NUNO SA PUNSO: Myth & Beliefs About This Dwarf-Like Creature

NUNO SA PUNSO – Here are some myth and beliefs about this popular dwarf-like creature within the rich history of Filipino folklore.

A magical and mysterious creature known as “Nuno sa Punso,” exists in the Philippine mythology. These tiny beings are considered guardians of the environment, residing in anthills or mounds of earth, often called “punso” or “hillocks.”

The term “Nuno sa Punso” translates to “Old Man of the Mound” in English. These mythical creatures are believed to be supernatural beings with magical powers, and they play a significant role in Filipino folklore.


“Nuno sa Punso” is often described as a small, elderly figure with a long white beard, wearing traditional Filipino clothing like the barong Tagalog. Despite their tiny size, these beings are believed to possess great wisdom and magical abilities.

According to some people, disturbing their dwelling, the punso, can bring misfortune or bad luck. This belief emphasizes the importance of respect to the environment and all its inhabitants.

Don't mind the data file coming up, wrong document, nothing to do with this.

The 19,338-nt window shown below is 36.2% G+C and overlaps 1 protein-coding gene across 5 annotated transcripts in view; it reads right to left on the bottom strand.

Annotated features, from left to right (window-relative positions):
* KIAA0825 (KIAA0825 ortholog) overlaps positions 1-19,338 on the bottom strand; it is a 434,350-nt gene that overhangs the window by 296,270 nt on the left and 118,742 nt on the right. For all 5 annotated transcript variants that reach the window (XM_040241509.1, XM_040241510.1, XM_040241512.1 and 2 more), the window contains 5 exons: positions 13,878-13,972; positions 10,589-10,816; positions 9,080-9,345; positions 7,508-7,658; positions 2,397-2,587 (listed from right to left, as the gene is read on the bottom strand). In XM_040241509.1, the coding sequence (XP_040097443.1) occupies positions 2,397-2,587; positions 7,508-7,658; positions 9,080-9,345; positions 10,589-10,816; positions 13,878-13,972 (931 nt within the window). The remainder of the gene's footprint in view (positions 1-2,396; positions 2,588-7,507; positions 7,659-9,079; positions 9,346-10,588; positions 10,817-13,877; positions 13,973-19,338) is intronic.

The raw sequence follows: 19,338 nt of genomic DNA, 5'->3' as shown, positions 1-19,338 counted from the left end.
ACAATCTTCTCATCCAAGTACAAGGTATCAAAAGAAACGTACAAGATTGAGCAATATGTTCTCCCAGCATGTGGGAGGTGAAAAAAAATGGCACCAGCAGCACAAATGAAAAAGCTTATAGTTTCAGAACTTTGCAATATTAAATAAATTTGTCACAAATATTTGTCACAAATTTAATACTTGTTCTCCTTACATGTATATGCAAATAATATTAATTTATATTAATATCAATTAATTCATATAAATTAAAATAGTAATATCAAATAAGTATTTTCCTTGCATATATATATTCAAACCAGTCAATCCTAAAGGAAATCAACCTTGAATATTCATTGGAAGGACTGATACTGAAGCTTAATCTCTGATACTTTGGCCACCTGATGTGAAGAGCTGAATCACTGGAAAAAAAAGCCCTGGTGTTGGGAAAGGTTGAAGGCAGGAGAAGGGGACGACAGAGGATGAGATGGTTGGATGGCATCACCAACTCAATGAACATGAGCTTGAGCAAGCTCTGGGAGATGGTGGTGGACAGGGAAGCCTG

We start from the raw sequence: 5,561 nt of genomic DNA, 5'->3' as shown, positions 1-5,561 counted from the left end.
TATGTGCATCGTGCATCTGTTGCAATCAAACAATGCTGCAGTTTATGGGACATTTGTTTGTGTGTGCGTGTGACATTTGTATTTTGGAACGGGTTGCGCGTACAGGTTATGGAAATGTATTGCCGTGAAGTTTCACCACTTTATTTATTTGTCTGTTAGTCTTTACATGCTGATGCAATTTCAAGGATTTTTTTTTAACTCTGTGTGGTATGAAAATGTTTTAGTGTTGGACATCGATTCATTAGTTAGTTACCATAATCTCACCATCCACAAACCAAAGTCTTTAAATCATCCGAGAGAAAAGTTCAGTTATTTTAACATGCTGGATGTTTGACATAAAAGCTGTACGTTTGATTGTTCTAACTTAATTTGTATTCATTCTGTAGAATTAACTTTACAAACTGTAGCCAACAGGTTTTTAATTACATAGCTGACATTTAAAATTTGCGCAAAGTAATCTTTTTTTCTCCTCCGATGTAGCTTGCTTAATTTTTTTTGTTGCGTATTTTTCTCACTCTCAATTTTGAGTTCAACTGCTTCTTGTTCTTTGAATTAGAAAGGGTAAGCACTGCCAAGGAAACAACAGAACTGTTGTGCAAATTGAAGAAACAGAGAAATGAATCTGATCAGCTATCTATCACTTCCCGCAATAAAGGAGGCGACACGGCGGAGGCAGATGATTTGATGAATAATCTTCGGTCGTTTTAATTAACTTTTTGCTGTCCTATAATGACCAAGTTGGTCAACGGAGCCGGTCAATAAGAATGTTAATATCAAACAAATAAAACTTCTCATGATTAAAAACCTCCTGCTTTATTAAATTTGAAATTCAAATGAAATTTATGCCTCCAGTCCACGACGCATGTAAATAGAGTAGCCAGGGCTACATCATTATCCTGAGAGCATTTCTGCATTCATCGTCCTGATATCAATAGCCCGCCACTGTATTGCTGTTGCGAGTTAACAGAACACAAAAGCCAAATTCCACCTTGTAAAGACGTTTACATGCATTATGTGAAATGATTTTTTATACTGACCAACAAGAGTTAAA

One of the central beliefs surrounding “Nuno sa Punso” is their role as guardians of nature. It is said that disturbing their dwelling, the punso, can bring misfortune or bad luck. This belief emphasizes the importance of respecting the environment and all its inhabitants.


Filipino people often share stories of encountering these beings in rural areas, and there are various beliefs associated with appeasing or avoiding them. Many of our countrymen refrain from sitting or stepping on anthills, out of respect for these creatures.

Elderlies believe that Nunos have the ability to case curse upon trespassers. Cursed person may suffered from swollen genitals and feet, urinating black liquid, vomiting of blood, stomach pain and many others.

Albularyo, a practitioner of traditional medicine in the Philippines can perform a ritual called “Pagtatawas,” to interpret the signs pointing to the cause of the patient’s illness. The victim’s family will be asked to offer fruits or other food, drink, or a material object to the nuno in order to be healed.

Despite modernization, the belief in Nuno Sa Punso still exists in many regions of the Philippines. Children are instructed not to play outdoors between noon and 3 o’clock and are advised to maintain silence in areas believed to be inhabited by the Nuno.

Phrases like “tabi tabi po” are used to seek permission or give notice before passing through Nuno territories.

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